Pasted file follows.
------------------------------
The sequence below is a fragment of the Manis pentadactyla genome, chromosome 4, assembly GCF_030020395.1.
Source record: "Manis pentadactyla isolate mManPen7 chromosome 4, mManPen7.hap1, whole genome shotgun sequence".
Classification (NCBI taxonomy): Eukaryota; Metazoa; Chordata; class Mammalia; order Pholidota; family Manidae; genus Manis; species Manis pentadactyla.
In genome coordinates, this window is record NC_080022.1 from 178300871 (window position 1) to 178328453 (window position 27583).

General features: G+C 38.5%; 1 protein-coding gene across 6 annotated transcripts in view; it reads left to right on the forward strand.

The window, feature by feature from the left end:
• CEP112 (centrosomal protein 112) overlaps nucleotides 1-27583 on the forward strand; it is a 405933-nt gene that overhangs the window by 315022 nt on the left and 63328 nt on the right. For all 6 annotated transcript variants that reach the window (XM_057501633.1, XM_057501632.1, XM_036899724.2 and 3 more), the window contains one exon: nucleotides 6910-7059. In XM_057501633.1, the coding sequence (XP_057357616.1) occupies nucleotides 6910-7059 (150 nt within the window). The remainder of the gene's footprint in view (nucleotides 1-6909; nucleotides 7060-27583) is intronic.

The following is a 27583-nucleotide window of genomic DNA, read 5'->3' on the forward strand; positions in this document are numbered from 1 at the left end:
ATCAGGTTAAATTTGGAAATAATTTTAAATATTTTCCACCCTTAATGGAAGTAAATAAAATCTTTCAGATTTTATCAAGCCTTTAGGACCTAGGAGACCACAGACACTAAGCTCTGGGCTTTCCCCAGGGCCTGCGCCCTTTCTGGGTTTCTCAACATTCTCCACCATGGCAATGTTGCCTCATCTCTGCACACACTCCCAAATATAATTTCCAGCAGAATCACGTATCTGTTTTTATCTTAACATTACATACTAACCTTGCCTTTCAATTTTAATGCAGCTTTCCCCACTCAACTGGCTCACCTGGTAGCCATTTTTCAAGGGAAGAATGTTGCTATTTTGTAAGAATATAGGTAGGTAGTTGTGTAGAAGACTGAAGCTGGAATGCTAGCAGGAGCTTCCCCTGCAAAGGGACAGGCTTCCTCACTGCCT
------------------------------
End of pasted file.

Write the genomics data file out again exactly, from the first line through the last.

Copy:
The sequence below is a fragment of the Manis pentadactyla genome, chromosome 4, assembly GCF_030020395.1.
Source record: "Manis pentadactyla isolate mManPen7 chromosome 4, mManPen7.hap1, whole genome shotgun sequence".
Classification (NCBI taxonomy): Eukaryota; Metazoa; Chordata; class Mammalia; order Pholidota; family Manidae; genus Manis; species Manis pentadactyla.
In genome coordinates, this window is record NC_080022.1 from 178300871 (window position 1) to 178328453 (window position 27583).

General features: G+C 38.5%; 1 protein-coding gene across 6 annotated transcripts in view; it reads left to right on the forward strand.

The window, feature by feature from the left end:
• CEP112 (centrosomal protein 112) overlaps nucleotides 1-27583 on the forward strand; it is a 405933-nt gene that overhangs the window by 315022 nt on the left and 63328 nt on the right. For all 6 annotated transcript variants that reach the window (XM_057501633.1, XM_057501632.1, XM_036899724.2 and 3 more), the window contains one exon: nucleotides 6910-7059. In XM_057501633.1, the coding sequence (XP_057357616.1) occupies nucleotides 6910-7059 (150 nt within the window). The remainder of the gene's footprint in view (nucleotides 1-6909; nucleotides 7060-27583) is intronic.

The following is a 27583-nucleotide window of genomic DNA, read 5'->3' on the forward strand; positions in this document are numbered from 1 at the left end:
ATCAGGTTAAATTTGGAAATAATTTTAAATATTTTCCACCCTTAATGGAAGTAAATAAAATCTTTCAGATTTTATCAAGCCTTTAGGACCTAGGAGACCACAGACACTAAGCTCTGGGCTTTCCCCAGGGCCTGCGCCCTTTCTGGGTTTCTCAACATTCTCCACCATGGCAATGTTGCCTCATCTCTGCACACACTCCCAAATATAATTTCCAGCAGAATCACGTATCTGTTTTTATCTTAACATTACATACTAACCTTGCCTTTCAATTTTAATGCAGCTTTCCCCACTCAACTGGCTCACCTGGTAGCCATTTTTCAAGGGAAGAATGTTGCTATTTTGTAAGAATATAGGTAGGTAGTTGTGTAGAAGACTGAAGCTGGAATGCTAGCAGGAGCTTCCCCTGCAAAGGGACAGGCTTCCTCACTGCCT